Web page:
Well, that brings us to earlier today when J.B. Handley explains on the Age of Autism site what the problem was.  Basically he says that the initial transfer attempt was made on May 3rd - less than a week after the initial "outing".  An e-mail was sent, presumably to Paul Offit, telling him that he could arrange to transfer the domain to be under his name.  Handley asserts that he followed up with the person who was co-ordinating the transfer twice in the next week and a half.

Which brings us back to another point of fact.  The domain name was transferred on May 15th and Bonnie Offit is now listed as the contact on the domain.  The content of the site is now favorable to Paul Offit.  Presumably, the site is now in his hands.

At this point, Liz Ditz writes another post on the matter saying that "Mr. Handley has finally done the honorable thing."  Sullivan wrote a response to the matter on Left Brain Right Brain giving his take on the matter, suggesting it was a "tempest in a teapot".

So, what do you think the Qwibbler does?  I know a rational person would either just drop the matter or post a brief note that the transfer was done and leave it at that.  But the Qwibbler, she doesn't strike me as the most rational person around.

Instead of letting the matter drop, she instead launches yet another attack again Handley saying that he "shows himself to be without honor, without decency, and without facts".  She takes him to task for "breaking his promise" and for publicly talking about Offit while he was explaining the facts what was happening with the transfer.  Because, you know,  it is so easy to explain how you were attempting to communicate with someone without ever mentioning their name.

I guess she is right, technically Handley did break his promise while he was attempting to explain how he was keeping his promise.  Way to stand up for evidence and community Qwibbler.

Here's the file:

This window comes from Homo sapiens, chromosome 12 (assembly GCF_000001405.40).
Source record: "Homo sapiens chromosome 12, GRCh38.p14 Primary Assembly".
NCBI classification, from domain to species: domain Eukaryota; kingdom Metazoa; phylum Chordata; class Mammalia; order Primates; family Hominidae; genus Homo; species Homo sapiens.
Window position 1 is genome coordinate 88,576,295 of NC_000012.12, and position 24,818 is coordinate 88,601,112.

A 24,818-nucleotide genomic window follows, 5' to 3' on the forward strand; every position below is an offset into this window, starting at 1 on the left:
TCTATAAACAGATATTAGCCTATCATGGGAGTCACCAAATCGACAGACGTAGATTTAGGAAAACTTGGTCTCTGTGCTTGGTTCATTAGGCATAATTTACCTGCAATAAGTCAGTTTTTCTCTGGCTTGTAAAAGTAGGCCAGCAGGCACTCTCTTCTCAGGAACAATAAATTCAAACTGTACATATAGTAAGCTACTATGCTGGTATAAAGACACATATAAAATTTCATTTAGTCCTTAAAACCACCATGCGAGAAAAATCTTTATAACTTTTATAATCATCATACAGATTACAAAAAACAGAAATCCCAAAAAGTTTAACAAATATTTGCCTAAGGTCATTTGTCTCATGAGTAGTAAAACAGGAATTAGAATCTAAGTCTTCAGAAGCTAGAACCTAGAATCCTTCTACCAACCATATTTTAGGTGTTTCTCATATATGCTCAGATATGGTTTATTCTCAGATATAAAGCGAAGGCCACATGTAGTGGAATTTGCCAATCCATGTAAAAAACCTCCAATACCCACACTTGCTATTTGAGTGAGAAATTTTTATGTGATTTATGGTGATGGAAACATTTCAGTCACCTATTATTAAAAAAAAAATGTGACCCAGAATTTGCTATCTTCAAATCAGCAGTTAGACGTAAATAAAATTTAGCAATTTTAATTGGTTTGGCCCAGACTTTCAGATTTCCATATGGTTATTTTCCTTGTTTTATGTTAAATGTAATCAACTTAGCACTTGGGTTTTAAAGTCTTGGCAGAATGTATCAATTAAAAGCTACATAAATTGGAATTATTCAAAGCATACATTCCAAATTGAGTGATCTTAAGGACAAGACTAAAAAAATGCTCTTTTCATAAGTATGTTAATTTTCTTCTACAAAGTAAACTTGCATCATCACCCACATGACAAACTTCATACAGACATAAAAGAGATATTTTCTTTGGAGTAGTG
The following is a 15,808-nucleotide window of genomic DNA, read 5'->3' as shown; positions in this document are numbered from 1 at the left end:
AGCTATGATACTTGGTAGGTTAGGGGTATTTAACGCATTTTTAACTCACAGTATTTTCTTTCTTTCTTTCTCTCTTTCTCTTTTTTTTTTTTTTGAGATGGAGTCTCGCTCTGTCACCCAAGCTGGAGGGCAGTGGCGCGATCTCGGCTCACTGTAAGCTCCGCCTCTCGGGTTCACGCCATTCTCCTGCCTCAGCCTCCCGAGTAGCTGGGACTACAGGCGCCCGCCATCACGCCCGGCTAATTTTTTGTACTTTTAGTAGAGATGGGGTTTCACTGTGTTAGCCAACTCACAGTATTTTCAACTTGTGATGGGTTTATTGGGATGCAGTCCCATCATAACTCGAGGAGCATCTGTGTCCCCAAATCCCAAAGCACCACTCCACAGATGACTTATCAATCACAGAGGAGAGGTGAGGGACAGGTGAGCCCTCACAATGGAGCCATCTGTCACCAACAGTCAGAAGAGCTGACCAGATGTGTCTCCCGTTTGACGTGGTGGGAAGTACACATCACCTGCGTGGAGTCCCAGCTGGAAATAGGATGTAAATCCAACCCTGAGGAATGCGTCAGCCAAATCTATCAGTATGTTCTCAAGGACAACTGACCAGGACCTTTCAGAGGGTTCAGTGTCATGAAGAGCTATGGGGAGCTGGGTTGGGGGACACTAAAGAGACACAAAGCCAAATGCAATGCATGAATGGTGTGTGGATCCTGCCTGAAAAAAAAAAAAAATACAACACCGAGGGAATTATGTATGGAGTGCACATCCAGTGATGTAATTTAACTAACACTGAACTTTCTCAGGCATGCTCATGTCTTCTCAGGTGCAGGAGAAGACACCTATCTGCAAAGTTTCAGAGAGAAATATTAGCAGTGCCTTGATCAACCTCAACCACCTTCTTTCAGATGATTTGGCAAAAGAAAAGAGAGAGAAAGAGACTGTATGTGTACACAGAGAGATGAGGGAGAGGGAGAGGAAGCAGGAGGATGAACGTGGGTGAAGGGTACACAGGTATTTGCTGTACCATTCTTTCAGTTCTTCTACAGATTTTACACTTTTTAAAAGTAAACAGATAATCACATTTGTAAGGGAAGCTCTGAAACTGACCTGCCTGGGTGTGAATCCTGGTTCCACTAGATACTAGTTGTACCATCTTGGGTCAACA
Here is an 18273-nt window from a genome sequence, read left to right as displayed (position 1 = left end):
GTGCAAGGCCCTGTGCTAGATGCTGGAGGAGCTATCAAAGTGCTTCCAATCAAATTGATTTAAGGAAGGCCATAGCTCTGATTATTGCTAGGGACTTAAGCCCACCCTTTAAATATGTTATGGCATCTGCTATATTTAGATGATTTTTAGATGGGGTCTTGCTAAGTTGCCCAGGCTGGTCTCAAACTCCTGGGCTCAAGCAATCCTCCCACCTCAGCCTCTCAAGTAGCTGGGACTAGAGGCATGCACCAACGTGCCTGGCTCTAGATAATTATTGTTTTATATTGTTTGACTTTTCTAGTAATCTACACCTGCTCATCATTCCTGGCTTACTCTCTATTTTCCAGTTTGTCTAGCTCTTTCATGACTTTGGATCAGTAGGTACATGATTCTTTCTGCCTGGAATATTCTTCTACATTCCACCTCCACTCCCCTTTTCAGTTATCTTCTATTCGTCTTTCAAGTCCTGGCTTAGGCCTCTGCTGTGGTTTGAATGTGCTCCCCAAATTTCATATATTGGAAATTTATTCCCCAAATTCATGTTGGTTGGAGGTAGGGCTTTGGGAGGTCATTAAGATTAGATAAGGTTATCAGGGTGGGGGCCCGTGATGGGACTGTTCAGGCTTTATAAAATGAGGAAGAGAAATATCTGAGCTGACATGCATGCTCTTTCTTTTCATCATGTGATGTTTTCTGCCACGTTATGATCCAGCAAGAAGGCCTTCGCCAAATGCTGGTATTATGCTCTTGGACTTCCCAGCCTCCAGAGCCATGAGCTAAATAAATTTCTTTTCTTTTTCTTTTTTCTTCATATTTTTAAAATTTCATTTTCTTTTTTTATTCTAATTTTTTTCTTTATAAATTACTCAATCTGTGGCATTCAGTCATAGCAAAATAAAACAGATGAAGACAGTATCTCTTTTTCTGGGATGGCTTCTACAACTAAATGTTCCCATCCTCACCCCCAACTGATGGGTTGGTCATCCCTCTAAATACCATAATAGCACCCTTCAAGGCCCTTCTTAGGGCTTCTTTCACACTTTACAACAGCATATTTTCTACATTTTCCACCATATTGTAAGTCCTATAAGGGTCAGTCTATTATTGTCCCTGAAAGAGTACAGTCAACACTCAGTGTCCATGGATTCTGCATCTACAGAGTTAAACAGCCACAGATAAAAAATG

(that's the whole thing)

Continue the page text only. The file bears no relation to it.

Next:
1. I think Kim painted a large target on her backside.

  2. Went and read through the posts you linked. My goodness, she is a winner when it comes to being rude and nasty and self-righteous. Does she ever look in the mirror?

    Oh well, I've opened mouth and inserted foot a good many times in my life...

  3. An aside: just a thought - all of the people mentioned in your post are neurotypical.

    How loud are their voices and how self-righteous is their indignation?

    Aren't I lucky to have so many people taking such an interest in my "autism"?

  4. Minority,

    You are correct, Kim has painted a very large target on her sanctimonious backside, figuratively speaking of course.

  5. Socrates,

    If you ask me, this whole incident is just plain silly. The "community" gets so fixated on proving each other wrong that the whole thing just descends into pointlessness.

    My wife tried to read this post and I had to keep explaining to her who all of these people were and why they were fighting in the first place. I almost added a character list to the post to help casual readers keep them all straight...

    But you are right, there is almost no one on the spectrum involved in this little debate. Although given the silliness of the whole thing, that might reflect well on people with autism. You know that there are real issues and this isn't one of them.

  6. Kim Wombles, like many proponents of neurodiversity engages in Freudian defense mechanisms: Projection and displacement are two. She is so angry at having a severely autistic child, that she displaces her anger onto J.B. Handley and others that she does not like and insults them and calls them names.

    She uses reaction formation and denial as psychologic defense mechanisms to say that autism is no big deal and it is agood thing that she loves. Such defense mechanisms are typical for those who adhere to that flawed philosophy called neurodiversity.

  7. Jonathan: how -interesting- to come across an analytical/cognitive reference in this context!

    The concept of neurodiversity is flawed in its execution; the underlying premise is about as valid as anything else presented in a sophmoric debate. Its abhorrent courtesy of the APA's DSM revisions.